Paris’ high court on Wednesday said the management must pay 3,000 euros, or $3,295 at current exchange, in damages and to cover legal costs.
The ruling has spurred contrasting reactions.
“This is a beautiful victory,” Charles Henry Paradis, a member of the works council who represents employees on the company board, told WWD following the decision reached by the Tribunal de Grande Instance.
“All points put forward by the company have been rejected by the court. We now expect strong action on the part of the board of directors,” said Paradis, arguing that “this legal battle launched by the Lanvin management has damaged the company’s image.”
A spokeswoman for the house’s management, meanwhile, said that what the decision meant is “that the court declared itself incompetent to rule in the matter.”
“It’s a legal issue,” Johann Sultan of CBR & Associés, which represents the brand, told WWD. “The court has decided that it has no jurisdiction to decide in the matter. It basically says: ‘Sorry this is too complicated. It’s more a case that needs to be discussed on the merit’ — and not via what we call a ‘procedure de référé’ or ‘summary procedure.’ The decision may seem strange, but it’s quite frequent under French law. To use football terms, this match has ended 0-to-0.”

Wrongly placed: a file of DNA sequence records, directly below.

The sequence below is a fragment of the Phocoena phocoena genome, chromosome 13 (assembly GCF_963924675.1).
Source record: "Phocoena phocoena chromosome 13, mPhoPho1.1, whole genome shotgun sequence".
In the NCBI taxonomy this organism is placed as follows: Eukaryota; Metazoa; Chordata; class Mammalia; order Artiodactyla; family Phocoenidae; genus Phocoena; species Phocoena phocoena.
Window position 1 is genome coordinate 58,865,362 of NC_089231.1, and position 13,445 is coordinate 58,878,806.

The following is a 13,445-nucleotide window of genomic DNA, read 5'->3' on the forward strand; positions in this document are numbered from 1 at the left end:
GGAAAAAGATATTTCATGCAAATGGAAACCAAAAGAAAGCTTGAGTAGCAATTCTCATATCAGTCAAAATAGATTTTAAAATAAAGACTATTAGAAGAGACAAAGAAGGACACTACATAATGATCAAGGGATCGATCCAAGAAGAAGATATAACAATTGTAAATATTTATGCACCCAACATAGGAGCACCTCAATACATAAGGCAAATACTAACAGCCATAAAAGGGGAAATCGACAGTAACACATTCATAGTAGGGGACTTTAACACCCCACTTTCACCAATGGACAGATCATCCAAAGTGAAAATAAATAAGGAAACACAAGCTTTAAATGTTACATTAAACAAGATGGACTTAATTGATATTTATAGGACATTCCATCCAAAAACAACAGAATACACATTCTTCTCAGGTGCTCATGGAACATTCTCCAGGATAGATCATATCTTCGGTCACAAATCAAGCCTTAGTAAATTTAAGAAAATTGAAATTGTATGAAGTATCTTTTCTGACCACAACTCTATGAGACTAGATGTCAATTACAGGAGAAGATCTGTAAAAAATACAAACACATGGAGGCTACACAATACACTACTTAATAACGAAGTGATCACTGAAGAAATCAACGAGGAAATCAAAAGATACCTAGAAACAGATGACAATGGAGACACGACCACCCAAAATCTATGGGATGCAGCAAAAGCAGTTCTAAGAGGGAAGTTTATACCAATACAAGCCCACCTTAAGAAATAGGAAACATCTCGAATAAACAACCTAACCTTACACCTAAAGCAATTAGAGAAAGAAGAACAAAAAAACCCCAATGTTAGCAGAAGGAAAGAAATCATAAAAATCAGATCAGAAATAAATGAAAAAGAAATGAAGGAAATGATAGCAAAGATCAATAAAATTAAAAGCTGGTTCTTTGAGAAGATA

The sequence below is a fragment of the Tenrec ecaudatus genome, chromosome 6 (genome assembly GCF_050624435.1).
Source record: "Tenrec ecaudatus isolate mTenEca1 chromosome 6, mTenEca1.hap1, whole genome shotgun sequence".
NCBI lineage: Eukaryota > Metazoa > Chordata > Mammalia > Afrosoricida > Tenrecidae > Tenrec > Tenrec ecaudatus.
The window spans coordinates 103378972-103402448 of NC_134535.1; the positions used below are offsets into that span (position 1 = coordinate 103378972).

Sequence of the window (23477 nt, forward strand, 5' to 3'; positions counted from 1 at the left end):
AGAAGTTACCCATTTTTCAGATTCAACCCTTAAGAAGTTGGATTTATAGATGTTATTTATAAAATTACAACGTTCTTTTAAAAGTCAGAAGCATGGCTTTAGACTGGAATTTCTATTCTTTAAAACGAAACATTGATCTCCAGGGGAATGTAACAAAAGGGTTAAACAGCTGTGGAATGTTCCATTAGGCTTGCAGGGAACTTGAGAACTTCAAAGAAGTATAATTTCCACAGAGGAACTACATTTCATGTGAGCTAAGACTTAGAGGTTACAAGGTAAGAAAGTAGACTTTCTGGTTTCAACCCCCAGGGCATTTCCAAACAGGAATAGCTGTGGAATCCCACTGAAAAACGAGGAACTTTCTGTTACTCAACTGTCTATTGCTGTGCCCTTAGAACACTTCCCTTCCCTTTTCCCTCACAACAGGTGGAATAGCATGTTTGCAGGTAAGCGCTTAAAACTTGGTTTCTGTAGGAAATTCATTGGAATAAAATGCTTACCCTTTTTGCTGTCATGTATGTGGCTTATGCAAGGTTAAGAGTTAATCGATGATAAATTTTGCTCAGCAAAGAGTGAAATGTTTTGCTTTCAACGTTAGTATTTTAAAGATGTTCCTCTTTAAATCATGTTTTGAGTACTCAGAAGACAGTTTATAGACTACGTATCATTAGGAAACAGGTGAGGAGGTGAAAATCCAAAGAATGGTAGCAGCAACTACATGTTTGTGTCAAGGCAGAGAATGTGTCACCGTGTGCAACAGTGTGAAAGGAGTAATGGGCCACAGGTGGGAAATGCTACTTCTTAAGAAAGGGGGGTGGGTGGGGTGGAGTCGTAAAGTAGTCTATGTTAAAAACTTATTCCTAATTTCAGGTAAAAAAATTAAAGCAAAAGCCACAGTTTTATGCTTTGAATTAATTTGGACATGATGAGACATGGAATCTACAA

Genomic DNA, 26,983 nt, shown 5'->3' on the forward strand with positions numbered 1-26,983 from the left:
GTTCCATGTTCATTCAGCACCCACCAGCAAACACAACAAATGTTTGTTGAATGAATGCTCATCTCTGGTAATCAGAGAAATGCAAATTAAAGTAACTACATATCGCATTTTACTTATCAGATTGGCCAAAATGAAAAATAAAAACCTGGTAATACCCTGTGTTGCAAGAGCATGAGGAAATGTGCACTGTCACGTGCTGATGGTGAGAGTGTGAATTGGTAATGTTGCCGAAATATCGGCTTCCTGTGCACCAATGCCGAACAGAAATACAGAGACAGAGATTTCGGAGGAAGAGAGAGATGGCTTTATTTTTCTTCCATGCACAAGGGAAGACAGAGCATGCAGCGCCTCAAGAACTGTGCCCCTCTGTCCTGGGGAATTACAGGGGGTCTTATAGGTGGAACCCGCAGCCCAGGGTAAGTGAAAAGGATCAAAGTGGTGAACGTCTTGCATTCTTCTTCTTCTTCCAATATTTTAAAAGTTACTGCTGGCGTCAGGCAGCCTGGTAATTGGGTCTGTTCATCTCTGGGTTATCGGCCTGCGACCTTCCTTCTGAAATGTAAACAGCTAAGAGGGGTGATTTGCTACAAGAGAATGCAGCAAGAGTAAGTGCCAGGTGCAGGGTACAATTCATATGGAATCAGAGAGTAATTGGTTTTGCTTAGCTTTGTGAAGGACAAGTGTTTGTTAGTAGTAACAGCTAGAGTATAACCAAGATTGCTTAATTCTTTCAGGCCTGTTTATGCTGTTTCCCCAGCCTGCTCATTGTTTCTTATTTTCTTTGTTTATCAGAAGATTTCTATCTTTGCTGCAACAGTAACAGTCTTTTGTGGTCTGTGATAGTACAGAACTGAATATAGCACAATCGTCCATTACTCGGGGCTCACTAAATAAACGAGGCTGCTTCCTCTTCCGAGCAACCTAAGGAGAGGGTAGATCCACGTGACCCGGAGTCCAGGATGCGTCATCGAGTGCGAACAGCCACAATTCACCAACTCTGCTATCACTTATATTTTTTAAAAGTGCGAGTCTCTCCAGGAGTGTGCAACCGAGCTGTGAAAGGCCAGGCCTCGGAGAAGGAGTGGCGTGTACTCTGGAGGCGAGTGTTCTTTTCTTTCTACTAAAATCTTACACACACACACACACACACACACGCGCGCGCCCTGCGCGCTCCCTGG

But the work council’s lawyer Isabelle Schucké-Niel, of law firm Schucké-Niel Avocats, had another take. “This is not a draw. This is a victory for the works council, which never caused any trouble within the company, neither by e-mail nor via its messaging boards. What the judge said is: ‘There is no trouble, no urgency. Stop it.’”
“This decision is shameful for the company’s management,” she continued. “They should have respected the law in the first place instead of taking this case in front of a judge.”
As reported, the management of Lanvin had engaged in legal proceedings against the works council to stop it from using the company’s e-mail and messaging boards to share information with members of staff regarding its star designer’s ouster.
While Sultan asked the judge to order staff representatives to take down several documents posted on the company’s bulletin boards, including two letters written by Elbaz, Schucké-Niel asked to dismiss all the company’s requests, arguing the works council was up against “an opaque system of obstruction and autocracy” that did not approve of employees seeking information about the finances of the company, which is poised to post its first loss since 2007. She also added that the two letters written by Elbaz and put up on the board were specifically addressed to the employees.
Although the company has 15 days to appeal the decision, a spokeswoman for Lanvin told WWD on Wednesday that “the top management decided not to continue the legal proceeding which would take too long,” instead focusing on “building a nice, social climate” within the company.